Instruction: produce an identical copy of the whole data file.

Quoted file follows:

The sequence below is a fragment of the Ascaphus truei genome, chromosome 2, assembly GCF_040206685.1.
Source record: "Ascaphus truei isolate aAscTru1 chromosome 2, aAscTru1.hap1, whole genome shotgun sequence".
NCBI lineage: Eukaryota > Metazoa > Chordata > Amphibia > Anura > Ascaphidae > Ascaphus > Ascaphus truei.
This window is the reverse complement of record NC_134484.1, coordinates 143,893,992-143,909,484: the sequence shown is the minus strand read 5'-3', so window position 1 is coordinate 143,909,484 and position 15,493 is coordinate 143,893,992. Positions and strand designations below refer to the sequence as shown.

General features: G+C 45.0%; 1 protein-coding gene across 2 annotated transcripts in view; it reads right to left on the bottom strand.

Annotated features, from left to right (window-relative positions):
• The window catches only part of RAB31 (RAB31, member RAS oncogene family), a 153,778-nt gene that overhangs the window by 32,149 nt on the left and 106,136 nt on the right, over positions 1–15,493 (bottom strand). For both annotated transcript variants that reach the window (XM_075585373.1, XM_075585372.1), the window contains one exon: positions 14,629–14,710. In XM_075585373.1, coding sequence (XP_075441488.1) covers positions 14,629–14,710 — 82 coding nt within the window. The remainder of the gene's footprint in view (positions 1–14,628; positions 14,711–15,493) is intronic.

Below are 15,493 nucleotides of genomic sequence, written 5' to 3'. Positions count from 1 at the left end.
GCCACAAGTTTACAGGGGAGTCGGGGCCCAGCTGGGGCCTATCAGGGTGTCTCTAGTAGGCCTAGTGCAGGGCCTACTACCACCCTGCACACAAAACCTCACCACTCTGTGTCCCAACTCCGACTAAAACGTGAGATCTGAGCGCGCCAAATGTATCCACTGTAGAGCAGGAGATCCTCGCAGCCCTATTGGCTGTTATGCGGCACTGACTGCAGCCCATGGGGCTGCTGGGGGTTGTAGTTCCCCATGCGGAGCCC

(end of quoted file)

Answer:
The sequence below is a fragment of the Ascaphus truei genome, chromosome 2, assembly GCF_040206685.1.
Source record: "Ascaphus truei isolate aAscTru1 chromosome 2, aAscTru1.hap1, whole genome shotgun sequence".
NCBI lineage: Eukaryota > Metazoa > Chordata > Amphibia > Anura > Ascaphidae > Ascaphus > Ascaphus truei.
This window is the reverse complement of record NC_134484.1, coordinates 143,893,992-143,909,484: the sequence shown is the minus strand read 5'-3', so window position 1 is coordinate 143,909,484 and position 15,493 is coordinate 143,893,992. Positions and strand designations below refer to the sequence as shown.

General features: G+C 45.0%; 1 protein-coding gene across 2 annotated transcripts in view; it reads right to left on the bottom strand.

Annotated features, from left to right (window-relative positions):
• The window catches only part of RAB31 (RAB31, member RAS oncogene family), a 153,778-nt gene that overhangs the window by 32,149 nt on the left and 106,136 nt on the right, over positions 1–15,493 (bottom strand). For both annotated transcript variants that reach the window (XM_075585373.1, XM_075585372.1), the window contains one exon: positions 14,629–14,710. In XM_075585373.1, coding sequence (XP_075441488.1) covers positions 14,629–14,710 — 82 coding nt within the window. The remainder of the gene's footprint in view (positions 1–14,628; positions 14,711–15,493) is intronic.

Below are 15,493 nucleotides of genomic sequence, written 5' to 3'. Positions count from 1 at the left end.
GCCACAAGTTTACAGGGGAGTCGGGGCCCAGCTGGGGCCTATCAGGGTGTCTCTAGTAGGCCTAGTGCAGGGCCTACTACCACCCTGCACACAAAACCTCACCACTCTGTGTCCCAACTCCGACTAAAACGTGAGATCTGAGCGCGCCAAATGTATCCACTGTAGAGCAGGAGATCCTCGCAGCCCTATTGGCTGTTATGCGGCACTGACTGCAGCCCATGGGGCTGCTGGGGGTTGTAGTTCCCCATGCGGAGCCC